Full adoption of existing mitigation strategies can help meet livestock methane reduction targets by 2030

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    CGIAR Initiative on Low-Emission Food Systems
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Amid the often-distressing news about climate change, some good news: Existing strategies could mitigate livestock methane emissions by enough to help the sector limit its share of global warming to the 1.5°C target by 2030.

In a meta-analysis published in The Proceedings of the National Academy of Sciences (PNAS), Claudia Arndt, Leader of the Mazingira Centre at the International Livestock Research Institute in Kenya, and a score of experts from top-level institutes around the world reviewed hundreds of peer-reviewed studies for strategies designed to decrease product-based and absolute enteric methane emissions by ruminants. The research was initiated by Alexander N. Hristov at Penn State University. They found that livestock production could help meet the 1.5°C target by 2030—with the provision that the identified most effective product-based and the most effective absolute mitigation strategies be fully adopted, a goal that would require concerted action to identify and remove adoption barriers.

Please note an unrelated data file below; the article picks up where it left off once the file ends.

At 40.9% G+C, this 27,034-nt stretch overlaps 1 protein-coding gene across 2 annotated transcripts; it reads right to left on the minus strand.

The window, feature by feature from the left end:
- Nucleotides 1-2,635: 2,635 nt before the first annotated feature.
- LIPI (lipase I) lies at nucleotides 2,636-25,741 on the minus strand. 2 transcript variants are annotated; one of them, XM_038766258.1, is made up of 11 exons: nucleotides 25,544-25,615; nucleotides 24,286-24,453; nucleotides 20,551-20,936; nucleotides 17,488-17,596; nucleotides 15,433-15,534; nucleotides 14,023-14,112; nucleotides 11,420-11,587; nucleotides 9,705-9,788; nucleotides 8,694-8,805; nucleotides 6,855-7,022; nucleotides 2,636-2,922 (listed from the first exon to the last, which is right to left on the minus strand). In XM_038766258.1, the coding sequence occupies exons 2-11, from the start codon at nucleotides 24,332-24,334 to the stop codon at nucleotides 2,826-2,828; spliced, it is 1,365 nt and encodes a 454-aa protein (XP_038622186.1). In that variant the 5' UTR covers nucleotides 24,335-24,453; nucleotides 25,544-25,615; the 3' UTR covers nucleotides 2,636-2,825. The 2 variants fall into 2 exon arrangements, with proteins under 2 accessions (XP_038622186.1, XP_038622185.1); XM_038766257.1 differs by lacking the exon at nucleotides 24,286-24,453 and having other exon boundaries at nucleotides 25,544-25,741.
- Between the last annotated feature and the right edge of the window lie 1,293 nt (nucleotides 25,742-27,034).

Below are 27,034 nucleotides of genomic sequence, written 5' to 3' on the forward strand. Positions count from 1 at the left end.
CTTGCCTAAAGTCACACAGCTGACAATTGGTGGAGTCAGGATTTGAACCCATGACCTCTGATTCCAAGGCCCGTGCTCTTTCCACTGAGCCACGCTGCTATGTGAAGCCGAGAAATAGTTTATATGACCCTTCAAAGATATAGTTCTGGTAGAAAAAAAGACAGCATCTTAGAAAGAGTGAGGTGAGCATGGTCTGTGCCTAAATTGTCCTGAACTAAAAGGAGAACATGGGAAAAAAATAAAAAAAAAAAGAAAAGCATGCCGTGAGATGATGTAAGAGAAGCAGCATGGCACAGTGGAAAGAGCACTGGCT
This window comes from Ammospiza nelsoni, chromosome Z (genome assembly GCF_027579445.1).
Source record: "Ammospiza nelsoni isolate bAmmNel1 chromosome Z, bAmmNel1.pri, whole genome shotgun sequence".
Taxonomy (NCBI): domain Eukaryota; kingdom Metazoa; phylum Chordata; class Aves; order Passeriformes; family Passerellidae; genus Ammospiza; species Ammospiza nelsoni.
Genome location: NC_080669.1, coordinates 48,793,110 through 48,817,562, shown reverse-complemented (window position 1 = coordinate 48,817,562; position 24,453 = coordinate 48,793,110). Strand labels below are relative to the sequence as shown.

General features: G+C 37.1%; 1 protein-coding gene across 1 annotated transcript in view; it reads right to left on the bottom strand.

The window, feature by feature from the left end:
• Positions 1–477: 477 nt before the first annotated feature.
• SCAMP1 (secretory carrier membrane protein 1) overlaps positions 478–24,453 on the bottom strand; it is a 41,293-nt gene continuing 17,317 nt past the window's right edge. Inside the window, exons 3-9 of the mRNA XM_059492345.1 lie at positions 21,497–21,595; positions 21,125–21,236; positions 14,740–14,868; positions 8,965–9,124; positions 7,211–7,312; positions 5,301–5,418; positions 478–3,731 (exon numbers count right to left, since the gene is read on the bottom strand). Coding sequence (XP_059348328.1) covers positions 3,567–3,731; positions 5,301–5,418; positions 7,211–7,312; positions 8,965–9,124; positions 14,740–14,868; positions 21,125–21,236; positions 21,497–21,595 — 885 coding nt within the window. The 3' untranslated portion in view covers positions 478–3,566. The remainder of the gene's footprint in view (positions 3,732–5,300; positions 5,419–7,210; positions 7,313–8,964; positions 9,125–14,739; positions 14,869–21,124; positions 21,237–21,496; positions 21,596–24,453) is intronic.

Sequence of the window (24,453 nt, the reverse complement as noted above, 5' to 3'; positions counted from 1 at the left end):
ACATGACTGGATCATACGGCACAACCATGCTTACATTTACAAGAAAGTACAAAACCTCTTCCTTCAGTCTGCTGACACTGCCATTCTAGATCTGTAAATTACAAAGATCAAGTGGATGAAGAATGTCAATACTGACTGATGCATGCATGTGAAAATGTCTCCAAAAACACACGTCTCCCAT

However, scientists caution that to stay on track by 2050, additional strategies will be needed due to a projected increase in demand for livestock products. Thus, current strategies can meet short-term targets, but further research is needed to develop strategies sufficient to meet longer-run targets.

Click here to read the full article on ILRI.org


Photo credit: Livestock in Yabello, Ethiopia / Apollo Habtamu / ILRI

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